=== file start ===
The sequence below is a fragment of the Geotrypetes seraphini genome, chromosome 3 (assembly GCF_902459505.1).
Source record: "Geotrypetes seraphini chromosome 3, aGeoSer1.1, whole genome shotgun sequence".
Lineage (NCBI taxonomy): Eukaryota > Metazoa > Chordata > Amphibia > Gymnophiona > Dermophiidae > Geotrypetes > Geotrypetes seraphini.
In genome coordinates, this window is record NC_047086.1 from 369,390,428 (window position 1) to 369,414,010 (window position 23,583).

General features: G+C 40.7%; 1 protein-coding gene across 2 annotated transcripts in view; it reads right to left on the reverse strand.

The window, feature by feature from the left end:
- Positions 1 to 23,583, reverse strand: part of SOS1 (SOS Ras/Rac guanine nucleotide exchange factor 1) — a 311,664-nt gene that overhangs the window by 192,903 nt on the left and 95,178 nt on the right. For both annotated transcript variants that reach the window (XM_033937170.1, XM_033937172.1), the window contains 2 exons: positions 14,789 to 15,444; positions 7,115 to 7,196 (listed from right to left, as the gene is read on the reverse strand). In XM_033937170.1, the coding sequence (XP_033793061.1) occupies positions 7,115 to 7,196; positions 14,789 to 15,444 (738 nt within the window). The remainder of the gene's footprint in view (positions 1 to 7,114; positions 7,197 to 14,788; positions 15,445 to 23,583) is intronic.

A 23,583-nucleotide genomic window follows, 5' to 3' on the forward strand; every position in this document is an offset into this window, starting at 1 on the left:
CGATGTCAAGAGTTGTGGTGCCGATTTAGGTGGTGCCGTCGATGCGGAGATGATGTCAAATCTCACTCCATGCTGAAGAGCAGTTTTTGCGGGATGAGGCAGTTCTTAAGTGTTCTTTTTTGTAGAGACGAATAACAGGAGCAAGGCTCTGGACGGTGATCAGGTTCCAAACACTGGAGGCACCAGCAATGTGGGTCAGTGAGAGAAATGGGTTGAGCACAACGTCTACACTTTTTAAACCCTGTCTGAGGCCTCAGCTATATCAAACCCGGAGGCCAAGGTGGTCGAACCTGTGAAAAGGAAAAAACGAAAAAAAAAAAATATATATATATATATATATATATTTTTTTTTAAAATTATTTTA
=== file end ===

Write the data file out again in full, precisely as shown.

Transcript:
The sequence below is a fragment of the Geotrypetes seraphini genome, chromosome 3 (assembly GCF_902459505.1).
Source record: "Geotrypetes seraphini chromosome 3, aGeoSer1.1, whole genome shotgun sequence".
Lineage (NCBI taxonomy): Eukaryota > Metazoa > Chordata > Amphibia > Gymnophiona > Dermophiidae > Geotrypetes > Geotrypetes seraphini.
In genome coordinates, this window is record NC_047086.1 from 369,390,428 (window position 1) to 369,414,010 (window position 23,583).

General features: G+C 40.7%; 1 protein-coding gene across 2 annotated transcripts in view; it reads right to left on the reverse strand.

The window, feature by feature from the left end:
- Positions 1 to 23,583, reverse strand: part of SOS1 (SOS Ras/Rac guanine nucleotide exchange factor 1) — a 311,664-nt gene that overhangs the window by 192,903 nt on the left and 95,178 nt on the right. For both annotated transcript variants that reach the window (XM_033937170.1, XM_033937172.1), the window contains 2 exons: positions 14,789 to 15,444; positions 7,115 to 7,196 (listed from right to left, as the gene is read on the reverse strand). In XM_033937170.1, the coding sequence (XP_033793061.1) occupies positions 7,115 to 7,196; positions 14,789 to 15,444 (738 nt within the window). The remainder of the gene's footprint in view (positions 1 to 7,114; positions 7,197 to 14,788; positions 15,445 to 23,583) is intronic.

A 23,583-nucleotide genomic window follows, 5' to 3' on the forward strand; every position in this document is an offset into this window, starting at 1 on the left:
CGATGTCAAGAGTTGTGGTGCCGATTTAGGTGGTGCCGTCGATGCGGAGATGATGTCAAATCTCACTCCATGCTGAAGAGCAGTTTTTGCGGGATGAGGCAGTTCTTAAGTGTTCTTTTTTGTAGAGACGAATAACAGGAGCAAGGCTCTGGACGGTGATCAGGTTCCAAACACTGGAGGCACCAGCAATGTGGGTCAGTGAGAGAAATGGGTTGAGCACAACGTCTACACTTTTTAAACCCTGTCTGAGGCCTCAGCTATATCAAACCCGGAGGCCAAGGTGGTCGAACCTGTGAAAAGGAAAAAACGAAAAAAAAAAAATATATATATATATATATATATATTTTTTTTTAAAATTATTTTA